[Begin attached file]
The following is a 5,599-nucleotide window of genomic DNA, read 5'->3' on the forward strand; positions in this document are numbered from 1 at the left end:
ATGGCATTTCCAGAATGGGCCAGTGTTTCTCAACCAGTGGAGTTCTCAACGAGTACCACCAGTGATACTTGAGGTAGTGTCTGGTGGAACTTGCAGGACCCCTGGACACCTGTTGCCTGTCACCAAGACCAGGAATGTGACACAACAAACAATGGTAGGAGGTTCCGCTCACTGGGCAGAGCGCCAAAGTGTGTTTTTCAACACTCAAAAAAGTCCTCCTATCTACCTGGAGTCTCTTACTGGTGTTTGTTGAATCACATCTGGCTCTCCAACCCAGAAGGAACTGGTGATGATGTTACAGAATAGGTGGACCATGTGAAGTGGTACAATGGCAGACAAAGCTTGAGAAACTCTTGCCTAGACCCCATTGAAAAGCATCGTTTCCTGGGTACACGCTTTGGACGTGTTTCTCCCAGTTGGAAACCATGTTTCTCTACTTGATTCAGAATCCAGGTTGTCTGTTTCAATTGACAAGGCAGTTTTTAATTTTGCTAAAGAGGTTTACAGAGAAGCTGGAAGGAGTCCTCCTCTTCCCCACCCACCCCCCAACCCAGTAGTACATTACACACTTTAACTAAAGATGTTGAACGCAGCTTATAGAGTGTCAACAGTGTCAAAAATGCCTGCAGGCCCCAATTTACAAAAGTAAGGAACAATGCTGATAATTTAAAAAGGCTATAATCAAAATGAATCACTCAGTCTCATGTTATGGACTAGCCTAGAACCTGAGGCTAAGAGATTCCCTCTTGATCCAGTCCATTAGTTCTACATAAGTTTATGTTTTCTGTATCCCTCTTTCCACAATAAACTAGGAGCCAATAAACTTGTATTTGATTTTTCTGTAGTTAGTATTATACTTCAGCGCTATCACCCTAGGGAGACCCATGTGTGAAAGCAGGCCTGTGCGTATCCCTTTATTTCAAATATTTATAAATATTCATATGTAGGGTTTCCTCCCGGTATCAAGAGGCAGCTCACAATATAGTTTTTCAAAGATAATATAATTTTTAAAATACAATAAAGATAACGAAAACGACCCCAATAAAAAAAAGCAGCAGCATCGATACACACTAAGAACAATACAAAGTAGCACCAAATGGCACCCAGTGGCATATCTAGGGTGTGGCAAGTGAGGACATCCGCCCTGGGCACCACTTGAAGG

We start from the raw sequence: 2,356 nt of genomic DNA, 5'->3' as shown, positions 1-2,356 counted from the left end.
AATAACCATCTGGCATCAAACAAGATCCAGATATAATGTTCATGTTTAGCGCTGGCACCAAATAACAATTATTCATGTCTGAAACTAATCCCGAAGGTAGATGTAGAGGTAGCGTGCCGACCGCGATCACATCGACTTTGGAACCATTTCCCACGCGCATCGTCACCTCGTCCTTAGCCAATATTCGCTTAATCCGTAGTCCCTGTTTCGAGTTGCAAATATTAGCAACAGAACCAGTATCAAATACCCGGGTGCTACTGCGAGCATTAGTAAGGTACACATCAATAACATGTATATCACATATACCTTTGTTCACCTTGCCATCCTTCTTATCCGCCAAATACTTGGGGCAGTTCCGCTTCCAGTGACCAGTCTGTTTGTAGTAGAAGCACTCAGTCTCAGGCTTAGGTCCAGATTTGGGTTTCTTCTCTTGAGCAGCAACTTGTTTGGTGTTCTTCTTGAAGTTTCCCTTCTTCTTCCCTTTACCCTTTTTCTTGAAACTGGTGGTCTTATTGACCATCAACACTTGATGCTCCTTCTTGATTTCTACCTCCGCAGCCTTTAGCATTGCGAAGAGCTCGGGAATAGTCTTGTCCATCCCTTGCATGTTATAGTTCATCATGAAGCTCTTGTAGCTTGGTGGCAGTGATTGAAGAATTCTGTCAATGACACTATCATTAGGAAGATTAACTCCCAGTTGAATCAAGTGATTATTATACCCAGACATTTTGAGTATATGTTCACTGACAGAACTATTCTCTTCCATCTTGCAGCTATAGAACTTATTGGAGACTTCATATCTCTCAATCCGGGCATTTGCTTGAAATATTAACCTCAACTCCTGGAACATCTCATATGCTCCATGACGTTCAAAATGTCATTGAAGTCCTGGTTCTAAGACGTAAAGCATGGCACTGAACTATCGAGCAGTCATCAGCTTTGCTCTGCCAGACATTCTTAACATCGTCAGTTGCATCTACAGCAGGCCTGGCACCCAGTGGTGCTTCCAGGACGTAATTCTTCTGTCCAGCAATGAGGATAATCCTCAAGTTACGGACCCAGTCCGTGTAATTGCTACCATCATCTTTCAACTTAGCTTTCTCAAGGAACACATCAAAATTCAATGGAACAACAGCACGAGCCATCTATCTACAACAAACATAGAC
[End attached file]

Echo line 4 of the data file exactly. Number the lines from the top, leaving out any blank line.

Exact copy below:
AATAACCATCTGGCATCAAACAAGATCCAGATATAATGTTCATGTTTAGCGCTGGCACCAAATAACAATTATTCATGTCTGAAACTAATCCCGAAGGTAGATGTAGAGGTAGCGTGCCGACCGCGATCACATCGACTTTGGAACCATTTCCCACGCGCATCGTCACCTCGTCCTTAGCCAATATTCGCTTAATCCGTAGTCCCTGTTTCGAGTTGCAAATATTAGCAACAGAACCAGTATCAAATACCCGGGTGCTACTGCGAGCATTAGTAAGGTACACATCAATAACATGTATATCACATATACCTTTGTTCACCTTGCCATCCTTCTTATCCGCCAAATACTTGGGGCAGTTCCGCTTCCAGTGACCAGTCTGTTTGTAGTAGAAGCACTCAGTCTCAGGCTTAGGTCCAGATTTGGGTTTCTTCTCTTGAGCAGCAACTTGTTTGGTGTTCTTCTTGAAGTTTCCCTTCTTCTTCCCTTTACCCTTTTTCTTGAAACTGGTGGTCTTATTGACCATCAACACTTGATGCTCCTTCTTGATTTCTACCTCCGCAGCCTTTAGCATTGCGAAGAGCTCGGGAATAGTCTTGTCCATCCCTTGCATGTTATAGTTCATCATGAAGCTCTTGTAGCTTGGTGGCAGTGATTGAAGAATTCTGTCAATGACACTATCATTAGGAAGATTAACTCCCAGTTGAATCAAGTGATTATTATACCCAGACATTTTGAGTATATGTTCACTGACAGAACTATTCTCTTCCATCTTGCAGCTATAGAACTTATTGGAGACTTCATATCTCTCAATCCGGGCATTTGCTTGAAATATTAACCTCAACTCCTGGAACATCTCATATGCTCCATGACGTTCAAAATGTCATTGAAGTCCTGGTTCTAAGACGTAAAGCATGGCACTGAACTATCGAGCAGTCATCAGCTTTGCTCTGCCAGACATTCTTAACATCGTCAGTTGCATCTACAGCAGGCCTGGCACCCAGTGGTGCTTCCAGGACGTAATTCTTCTGTCCAGCAATGAGGATAATCCTCAAGTTACGGACCCAGTCCGTGTAATTGCTACCATCATCTTTCAACTTAGCTTTCTCAAGGAACACATCAAAATTCAATGGAACAACAGCACGAGCCATCTATCTACAACAAACATAGAC